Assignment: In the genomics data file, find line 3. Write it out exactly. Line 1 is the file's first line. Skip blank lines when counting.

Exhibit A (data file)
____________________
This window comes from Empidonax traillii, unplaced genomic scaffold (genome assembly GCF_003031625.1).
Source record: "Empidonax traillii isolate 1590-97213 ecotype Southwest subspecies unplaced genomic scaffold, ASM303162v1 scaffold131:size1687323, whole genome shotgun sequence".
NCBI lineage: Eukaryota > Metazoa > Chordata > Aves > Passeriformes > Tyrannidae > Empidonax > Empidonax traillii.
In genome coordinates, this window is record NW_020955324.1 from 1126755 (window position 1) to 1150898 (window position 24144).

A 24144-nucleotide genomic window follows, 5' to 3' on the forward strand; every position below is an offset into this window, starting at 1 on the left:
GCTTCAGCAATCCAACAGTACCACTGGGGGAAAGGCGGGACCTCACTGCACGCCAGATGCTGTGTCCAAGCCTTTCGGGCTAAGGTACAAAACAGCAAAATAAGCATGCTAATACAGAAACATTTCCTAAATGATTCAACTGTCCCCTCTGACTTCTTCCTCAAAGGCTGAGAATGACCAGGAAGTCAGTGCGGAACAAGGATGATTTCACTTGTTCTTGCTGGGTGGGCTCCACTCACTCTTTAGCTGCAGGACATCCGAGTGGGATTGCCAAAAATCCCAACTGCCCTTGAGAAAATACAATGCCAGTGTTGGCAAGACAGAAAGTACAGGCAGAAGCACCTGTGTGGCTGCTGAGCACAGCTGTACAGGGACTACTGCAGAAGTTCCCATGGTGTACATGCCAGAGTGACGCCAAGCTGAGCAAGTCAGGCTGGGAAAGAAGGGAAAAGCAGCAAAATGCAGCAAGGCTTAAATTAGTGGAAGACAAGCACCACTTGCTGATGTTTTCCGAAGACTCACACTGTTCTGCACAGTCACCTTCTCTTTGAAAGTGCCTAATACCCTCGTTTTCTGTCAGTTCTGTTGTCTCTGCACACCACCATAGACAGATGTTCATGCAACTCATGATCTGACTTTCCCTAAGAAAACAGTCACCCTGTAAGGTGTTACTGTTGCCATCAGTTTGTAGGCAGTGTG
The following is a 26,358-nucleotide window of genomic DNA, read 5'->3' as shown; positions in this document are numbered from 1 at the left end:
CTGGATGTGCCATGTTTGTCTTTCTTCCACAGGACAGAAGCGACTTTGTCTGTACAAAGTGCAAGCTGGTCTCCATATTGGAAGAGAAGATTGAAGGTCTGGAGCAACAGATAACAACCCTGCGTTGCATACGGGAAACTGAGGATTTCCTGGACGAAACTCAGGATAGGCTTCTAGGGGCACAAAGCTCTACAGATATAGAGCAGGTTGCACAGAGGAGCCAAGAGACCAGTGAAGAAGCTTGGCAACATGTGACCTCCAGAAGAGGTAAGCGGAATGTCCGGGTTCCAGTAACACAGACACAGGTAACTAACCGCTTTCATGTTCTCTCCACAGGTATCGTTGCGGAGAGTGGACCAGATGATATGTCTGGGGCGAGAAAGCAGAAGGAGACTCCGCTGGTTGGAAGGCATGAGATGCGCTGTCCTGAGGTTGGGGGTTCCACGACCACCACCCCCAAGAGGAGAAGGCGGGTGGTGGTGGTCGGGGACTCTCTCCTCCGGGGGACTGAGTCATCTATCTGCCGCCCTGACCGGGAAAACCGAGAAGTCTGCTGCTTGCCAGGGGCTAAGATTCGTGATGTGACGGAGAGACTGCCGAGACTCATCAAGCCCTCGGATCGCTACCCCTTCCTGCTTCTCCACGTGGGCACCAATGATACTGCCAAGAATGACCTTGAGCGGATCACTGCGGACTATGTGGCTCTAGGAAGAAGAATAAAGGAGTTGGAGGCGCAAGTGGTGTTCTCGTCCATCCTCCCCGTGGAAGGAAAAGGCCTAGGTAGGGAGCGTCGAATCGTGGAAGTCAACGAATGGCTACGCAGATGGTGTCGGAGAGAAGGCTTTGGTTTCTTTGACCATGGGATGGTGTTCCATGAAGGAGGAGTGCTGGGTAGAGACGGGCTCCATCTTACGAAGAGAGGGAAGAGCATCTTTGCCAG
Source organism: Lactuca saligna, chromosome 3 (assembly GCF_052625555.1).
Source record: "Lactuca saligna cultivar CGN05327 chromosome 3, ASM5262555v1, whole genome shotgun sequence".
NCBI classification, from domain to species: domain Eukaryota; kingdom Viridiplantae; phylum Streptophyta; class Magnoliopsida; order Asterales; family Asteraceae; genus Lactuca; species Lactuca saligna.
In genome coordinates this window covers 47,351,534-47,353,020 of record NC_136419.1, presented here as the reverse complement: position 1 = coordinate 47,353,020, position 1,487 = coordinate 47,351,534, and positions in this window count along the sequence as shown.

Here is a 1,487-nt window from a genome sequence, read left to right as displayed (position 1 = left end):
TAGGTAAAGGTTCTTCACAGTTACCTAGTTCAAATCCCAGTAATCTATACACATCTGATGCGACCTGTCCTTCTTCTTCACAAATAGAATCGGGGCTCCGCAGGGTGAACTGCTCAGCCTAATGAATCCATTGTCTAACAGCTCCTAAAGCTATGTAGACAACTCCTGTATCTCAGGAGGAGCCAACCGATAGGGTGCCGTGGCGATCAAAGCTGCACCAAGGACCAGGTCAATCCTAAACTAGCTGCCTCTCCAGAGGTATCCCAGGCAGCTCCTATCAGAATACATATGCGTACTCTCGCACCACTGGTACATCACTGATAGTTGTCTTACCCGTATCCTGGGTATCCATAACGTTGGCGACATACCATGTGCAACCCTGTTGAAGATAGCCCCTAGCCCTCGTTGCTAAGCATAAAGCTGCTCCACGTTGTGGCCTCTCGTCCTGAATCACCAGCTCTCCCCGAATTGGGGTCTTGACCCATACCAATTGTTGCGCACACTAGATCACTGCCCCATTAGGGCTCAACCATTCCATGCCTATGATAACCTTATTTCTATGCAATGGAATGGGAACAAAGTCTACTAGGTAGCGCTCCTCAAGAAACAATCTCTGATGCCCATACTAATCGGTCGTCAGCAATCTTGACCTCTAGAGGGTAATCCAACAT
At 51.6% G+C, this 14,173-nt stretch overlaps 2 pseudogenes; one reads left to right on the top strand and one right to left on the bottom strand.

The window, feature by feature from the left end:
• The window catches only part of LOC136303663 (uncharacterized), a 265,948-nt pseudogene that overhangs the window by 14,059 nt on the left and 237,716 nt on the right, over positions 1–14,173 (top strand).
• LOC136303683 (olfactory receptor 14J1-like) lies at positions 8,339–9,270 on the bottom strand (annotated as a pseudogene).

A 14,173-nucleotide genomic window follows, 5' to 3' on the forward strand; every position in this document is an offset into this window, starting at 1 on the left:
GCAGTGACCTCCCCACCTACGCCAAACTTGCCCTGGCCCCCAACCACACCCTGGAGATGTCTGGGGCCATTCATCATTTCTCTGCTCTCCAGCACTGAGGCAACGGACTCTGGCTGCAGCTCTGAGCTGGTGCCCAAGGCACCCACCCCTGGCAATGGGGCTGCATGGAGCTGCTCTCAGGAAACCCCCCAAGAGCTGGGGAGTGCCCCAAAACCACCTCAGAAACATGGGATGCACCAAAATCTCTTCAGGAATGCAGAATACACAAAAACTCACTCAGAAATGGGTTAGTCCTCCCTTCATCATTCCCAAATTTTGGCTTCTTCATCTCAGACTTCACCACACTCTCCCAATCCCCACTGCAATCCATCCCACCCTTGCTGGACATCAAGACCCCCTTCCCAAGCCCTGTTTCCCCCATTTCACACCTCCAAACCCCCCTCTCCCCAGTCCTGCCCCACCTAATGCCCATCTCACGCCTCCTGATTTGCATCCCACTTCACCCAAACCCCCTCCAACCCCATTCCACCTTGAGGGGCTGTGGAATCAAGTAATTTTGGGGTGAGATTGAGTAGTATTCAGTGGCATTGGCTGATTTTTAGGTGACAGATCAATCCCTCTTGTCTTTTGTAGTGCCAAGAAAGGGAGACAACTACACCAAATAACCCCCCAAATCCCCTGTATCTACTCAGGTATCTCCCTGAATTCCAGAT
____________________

NCBI lineage: Eukaryota > Metazoa > Chordata > Aves > Passeriformes > Tyrannidae > Empidonax > Empidonax traillii.